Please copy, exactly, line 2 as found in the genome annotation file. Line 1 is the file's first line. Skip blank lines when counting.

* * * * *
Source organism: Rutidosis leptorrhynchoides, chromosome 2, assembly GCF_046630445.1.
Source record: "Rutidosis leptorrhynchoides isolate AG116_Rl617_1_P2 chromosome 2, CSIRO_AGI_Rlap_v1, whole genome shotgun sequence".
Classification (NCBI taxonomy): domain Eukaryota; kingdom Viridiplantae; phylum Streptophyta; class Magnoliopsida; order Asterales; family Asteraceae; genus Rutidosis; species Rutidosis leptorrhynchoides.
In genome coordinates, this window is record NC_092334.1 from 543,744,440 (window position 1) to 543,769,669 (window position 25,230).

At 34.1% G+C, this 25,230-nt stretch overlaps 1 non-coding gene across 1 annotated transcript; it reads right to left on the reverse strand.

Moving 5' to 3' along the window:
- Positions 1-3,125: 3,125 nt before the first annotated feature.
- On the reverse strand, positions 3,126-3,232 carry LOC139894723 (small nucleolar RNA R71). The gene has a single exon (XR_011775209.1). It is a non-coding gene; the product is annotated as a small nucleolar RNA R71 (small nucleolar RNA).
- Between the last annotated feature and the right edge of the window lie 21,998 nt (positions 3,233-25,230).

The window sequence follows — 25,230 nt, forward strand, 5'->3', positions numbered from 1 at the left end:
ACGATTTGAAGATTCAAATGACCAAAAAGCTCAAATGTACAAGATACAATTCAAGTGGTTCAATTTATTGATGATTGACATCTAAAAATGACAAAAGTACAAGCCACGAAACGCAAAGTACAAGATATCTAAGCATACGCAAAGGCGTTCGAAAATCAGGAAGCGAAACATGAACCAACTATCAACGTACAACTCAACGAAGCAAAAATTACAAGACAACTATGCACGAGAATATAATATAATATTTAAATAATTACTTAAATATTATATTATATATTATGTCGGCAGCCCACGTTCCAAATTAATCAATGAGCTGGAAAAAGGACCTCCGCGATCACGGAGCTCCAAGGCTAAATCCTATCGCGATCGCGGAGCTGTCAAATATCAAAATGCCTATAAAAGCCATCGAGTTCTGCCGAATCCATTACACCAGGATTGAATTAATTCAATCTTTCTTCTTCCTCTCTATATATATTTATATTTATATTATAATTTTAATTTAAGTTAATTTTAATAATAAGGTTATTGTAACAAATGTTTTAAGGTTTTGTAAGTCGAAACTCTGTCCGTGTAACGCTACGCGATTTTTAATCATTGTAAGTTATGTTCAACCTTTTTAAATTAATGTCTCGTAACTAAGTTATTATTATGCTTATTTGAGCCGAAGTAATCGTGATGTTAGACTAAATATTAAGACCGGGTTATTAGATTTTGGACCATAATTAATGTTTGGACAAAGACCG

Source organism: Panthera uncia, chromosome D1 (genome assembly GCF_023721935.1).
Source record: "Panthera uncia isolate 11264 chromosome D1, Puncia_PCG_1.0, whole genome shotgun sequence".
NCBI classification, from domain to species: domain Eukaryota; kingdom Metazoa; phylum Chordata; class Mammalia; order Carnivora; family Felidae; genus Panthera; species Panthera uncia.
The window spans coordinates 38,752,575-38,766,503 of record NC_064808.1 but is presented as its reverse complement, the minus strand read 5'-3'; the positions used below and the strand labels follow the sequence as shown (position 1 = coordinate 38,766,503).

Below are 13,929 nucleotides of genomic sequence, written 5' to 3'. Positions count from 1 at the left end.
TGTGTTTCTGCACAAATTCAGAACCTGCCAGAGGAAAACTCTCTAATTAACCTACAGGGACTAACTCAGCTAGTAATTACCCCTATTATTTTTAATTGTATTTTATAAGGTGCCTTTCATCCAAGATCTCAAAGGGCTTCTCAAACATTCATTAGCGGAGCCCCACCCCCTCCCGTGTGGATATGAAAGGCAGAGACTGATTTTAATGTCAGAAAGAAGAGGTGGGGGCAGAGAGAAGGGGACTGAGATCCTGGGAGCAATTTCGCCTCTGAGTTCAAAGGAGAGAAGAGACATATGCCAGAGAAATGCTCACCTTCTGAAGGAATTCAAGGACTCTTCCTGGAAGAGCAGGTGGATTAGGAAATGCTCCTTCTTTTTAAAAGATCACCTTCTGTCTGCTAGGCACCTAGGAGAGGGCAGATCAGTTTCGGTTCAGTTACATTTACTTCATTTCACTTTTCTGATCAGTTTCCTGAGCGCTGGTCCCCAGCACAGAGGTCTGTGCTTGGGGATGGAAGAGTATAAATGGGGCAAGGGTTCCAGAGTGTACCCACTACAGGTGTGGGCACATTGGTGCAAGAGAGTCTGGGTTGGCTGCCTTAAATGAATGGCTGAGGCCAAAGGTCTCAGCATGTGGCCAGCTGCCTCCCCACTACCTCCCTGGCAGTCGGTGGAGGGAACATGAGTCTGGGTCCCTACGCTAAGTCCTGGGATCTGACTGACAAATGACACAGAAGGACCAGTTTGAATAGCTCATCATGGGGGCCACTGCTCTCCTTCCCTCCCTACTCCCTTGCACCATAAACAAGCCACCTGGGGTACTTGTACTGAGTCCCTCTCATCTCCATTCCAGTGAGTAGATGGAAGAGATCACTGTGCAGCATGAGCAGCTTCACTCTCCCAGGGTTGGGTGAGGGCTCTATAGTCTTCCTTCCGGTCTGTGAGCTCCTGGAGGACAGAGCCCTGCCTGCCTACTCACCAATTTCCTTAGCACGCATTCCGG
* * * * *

Source record: "Rutidosis leptorrhynchoides isolate AG116_Rl617_1_P2 chromosome 2, CSIRO_AGI_Rlap_v1, whole genome shotgun sequence".